According to Politico’s Morning Defense, “The Trump White House is touting a boost in military spending as a major element of what it calls a ‘hard-power’ budget proposal as it seeks to win over hawkish Republicans who are pushing for an even bigger increase in investments in the military. However, GOP defense hawks have criticized the administration’s claim that its proposed defense expansion is “one of the largest in history,” noting the Trump plan is only a 3 percent increase above the Obama administration’s projection for next year, POLITICO reported.

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Brazil Budget Battle.

Trump isn’t the only leader in the Americas planning to boost defense spending while cutting spending elsewhere in the budget.

brazilian-jungle-trained

Brazilian special operations troops.

Brazilian President Michel Temer is increasing the country’s military budget by 36 percent, local media reported Monday (March 13). The defense hike comes just months after Temer pushed the approval of a controversial constitutional amendment to freeze public spending for the next two decades, according to the Venezuela-based news site, teleSUR.

Citing a report by Brazilian newspaper, Folha de Sao Paulo, teleSUR said data compiled by  Brazil’s Senate indicated military spending for this year is set to hit nearly $3.1 billion. The changes come after Brazil’s military budget was slashed under former President Dilma Rousseff’s government. In 2015, the finance minister at the time, Joaquim Levy, drastically reduced investment in the defense sector. From the US$ 3.8 billion expected to be spent in the area, it only allocated $2.1 billion, according to Senate data.

Temer’s move to increase military spending also comes after the approval of a constitutional amendment to freeze public spending for two decades. The reform ties any increase to social assistance programs to the previous year’s inflation rate, rather than GDP. This will effectively limit what all future governments can spend on health, education and social welfare for at least 20 years, according to teleSUR.

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Industry News:

Australian Drone Program

California-based unmanned aircraft maker General Atomics has launched its Team Reaper Australia group to meet the Australian military’s search for a new drone, according to C4ISRNET.

Turkey Defense Procurement

A Turkish government report on defense procurement for the next five years urges the input of domestic industry to become a global player.

The 124-page Strategic Plan for 2017-2021 was prepared by Turkey’s defense procurement agency, the Undersecretariat for Defence Industries. Turkish Defence Minister Fikri Isik defines the plan’s goal as making the Turkish industry “a global player with technological superiority,” Defense News reports.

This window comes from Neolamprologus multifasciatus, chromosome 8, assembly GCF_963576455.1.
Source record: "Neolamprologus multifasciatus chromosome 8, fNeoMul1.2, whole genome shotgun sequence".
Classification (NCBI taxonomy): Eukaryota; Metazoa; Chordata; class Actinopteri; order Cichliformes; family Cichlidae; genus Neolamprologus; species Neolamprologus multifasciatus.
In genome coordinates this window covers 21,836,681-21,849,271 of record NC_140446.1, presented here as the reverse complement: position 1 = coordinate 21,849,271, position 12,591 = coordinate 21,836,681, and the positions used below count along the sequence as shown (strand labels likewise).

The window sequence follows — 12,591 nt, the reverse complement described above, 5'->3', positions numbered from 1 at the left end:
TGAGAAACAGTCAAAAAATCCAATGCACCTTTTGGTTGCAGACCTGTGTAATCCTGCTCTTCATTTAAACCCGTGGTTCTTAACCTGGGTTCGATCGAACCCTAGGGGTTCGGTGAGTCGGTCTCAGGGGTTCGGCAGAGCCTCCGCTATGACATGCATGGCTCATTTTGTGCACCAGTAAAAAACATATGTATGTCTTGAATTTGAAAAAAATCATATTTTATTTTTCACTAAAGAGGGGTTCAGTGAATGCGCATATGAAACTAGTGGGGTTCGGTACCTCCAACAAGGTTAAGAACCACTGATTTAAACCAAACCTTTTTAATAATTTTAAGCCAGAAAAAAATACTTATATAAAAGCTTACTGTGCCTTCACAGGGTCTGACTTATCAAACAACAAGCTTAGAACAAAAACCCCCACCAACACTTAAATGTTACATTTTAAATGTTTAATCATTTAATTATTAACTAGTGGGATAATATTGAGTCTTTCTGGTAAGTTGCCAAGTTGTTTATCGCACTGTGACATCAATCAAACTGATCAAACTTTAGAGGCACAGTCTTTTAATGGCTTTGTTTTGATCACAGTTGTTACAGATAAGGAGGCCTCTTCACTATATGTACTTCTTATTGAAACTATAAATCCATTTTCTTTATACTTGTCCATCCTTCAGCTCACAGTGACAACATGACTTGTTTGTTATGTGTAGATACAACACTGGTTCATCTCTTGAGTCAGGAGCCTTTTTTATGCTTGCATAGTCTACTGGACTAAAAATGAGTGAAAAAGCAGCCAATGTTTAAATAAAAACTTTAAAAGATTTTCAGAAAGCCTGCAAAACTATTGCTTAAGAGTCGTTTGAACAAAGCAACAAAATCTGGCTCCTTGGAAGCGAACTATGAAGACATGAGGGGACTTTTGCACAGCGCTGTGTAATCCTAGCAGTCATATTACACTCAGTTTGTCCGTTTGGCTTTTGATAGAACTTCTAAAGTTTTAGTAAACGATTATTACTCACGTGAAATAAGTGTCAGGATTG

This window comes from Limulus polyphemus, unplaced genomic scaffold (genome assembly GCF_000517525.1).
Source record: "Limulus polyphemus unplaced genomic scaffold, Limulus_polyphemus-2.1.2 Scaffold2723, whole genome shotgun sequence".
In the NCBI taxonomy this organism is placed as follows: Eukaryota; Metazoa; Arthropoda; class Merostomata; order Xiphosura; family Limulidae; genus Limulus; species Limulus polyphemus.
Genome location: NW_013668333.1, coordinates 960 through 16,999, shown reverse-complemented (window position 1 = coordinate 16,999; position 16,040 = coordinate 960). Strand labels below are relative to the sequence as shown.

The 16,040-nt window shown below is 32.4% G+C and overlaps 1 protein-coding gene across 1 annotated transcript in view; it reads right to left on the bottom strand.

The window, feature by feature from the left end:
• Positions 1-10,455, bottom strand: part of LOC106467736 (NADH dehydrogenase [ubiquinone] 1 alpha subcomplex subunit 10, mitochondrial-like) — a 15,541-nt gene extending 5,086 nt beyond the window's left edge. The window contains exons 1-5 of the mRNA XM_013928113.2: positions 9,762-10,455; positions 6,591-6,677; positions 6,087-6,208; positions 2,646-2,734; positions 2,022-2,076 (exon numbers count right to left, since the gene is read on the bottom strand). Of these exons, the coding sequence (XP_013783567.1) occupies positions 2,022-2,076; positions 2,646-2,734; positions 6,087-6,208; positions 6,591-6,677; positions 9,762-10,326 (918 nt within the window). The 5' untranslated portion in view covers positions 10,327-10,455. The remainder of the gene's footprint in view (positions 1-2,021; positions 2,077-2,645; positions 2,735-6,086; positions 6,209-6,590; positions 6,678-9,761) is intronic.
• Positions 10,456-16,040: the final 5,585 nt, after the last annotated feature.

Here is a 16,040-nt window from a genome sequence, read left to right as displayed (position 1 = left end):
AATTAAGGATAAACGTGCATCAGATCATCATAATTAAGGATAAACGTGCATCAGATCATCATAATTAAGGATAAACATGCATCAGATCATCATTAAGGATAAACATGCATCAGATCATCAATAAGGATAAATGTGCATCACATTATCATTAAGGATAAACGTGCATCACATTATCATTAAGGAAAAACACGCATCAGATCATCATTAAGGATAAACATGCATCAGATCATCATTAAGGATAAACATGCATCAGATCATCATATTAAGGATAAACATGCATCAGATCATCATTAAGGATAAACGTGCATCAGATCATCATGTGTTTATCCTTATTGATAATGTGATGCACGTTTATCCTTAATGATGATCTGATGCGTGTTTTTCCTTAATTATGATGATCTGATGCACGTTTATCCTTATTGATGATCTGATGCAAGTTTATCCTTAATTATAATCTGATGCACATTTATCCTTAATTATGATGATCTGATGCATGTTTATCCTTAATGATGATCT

March 16, 2017 at 11:41 pm Leave a comment

BALTIC to BLACK: From the Baltic Sea to the Black Sea, Russia’s Neighbors Are Nervous

Sweden to Resume Draft.

Armored vehicles loaded with troops hit the beach in Sweeden during BALTOPS 2015

(A Swedish amphibious assault vehicle participating in NATO exercise BALTOPS 2015.)

Concerned about Russia’s aggressive actions in the Baltic region, and mounting uncertainty over Europe’s alliance with the United States, Swedish authorities have announced mandatory military service will return for men and women next year.

Sweden, which abolished the draft in 2010, plans to conscript 4,000 men and women in 2018, according to the New York Times. Unlike most of its neighbors in the region (Norway, Denmark, Germany, Poland, Estonia, Latvia and Lithuania) Sweden is neutral and not a member of NATO.

With the collapse of the Soviet Union in 1991, the Baltics became a region of stability. But all that changed with Russia’s annexation of Crimea three years ago and the Russian support for the insurgency in Ukraine, the Times said. Swedish military spending last year  was up 11 percent.

“The Russian illegal annexation of Crimea, the conflict in Ukraine and the increased military activity in our neighborhood are some of the reasons,” Marinette Nyh Radebosaid, a Swedish defense ministry spokesperson, told the BBC.

map-baltic-region

(Map courtesy of NATO Review.)

In recent years, Baltic and Nordic nations have been rattled by Russia’s antagonistic behavior. There have been numerous reports of Russia probing Nordic defenses, from an underwater vehicle  entering Swedish waters to Russian bomber flights violating Swedish and Finnish airspace. Estonia was hit by a massive cyber attack, believed to be Russian in origin, in 2007.

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Norway Boosts Defense Budget.